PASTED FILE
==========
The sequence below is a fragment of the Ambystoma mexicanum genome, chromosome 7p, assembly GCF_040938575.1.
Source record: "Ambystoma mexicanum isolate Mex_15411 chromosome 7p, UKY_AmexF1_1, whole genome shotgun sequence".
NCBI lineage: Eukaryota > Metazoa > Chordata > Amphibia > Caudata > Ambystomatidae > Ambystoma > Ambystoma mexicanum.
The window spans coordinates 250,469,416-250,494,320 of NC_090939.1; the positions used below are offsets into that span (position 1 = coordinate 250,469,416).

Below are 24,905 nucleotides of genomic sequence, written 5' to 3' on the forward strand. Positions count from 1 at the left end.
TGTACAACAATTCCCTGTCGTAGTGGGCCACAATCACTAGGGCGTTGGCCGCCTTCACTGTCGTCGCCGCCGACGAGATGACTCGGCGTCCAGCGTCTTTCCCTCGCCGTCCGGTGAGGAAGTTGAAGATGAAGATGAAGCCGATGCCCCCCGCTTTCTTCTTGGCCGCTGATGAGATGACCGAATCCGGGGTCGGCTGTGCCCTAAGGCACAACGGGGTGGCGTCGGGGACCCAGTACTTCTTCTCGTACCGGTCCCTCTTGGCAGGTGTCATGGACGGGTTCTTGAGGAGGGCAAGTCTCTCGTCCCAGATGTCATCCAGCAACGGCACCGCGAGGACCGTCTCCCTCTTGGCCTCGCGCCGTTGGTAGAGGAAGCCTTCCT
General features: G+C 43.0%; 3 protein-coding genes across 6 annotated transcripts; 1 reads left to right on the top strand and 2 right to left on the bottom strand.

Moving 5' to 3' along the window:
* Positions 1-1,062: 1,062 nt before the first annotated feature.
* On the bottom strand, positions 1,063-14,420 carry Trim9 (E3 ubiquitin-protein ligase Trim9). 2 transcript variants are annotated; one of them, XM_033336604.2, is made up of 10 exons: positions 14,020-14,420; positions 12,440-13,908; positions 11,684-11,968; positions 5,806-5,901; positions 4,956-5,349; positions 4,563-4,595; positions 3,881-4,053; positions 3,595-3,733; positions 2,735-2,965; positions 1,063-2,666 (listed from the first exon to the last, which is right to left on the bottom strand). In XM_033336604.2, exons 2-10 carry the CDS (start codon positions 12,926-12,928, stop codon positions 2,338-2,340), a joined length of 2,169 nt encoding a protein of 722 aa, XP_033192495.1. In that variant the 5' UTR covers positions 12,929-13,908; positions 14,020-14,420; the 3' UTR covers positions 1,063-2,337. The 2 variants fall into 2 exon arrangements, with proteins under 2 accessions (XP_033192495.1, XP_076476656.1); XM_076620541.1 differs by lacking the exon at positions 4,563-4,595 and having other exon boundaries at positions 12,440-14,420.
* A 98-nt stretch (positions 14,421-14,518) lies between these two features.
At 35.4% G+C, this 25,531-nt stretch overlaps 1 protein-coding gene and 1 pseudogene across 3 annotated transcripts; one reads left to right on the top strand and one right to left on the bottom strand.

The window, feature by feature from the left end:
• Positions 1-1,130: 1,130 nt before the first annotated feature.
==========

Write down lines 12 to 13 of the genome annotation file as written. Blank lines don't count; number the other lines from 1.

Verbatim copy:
At 35.4% G+C, this 25,531-nt stretch overlaps 1 protein-coding gene and 1 pseudogene across 3 annotated transcripts; one reads left to right on the top strand and one right to left on the bottom strand.

The window, feature by feature from the left end: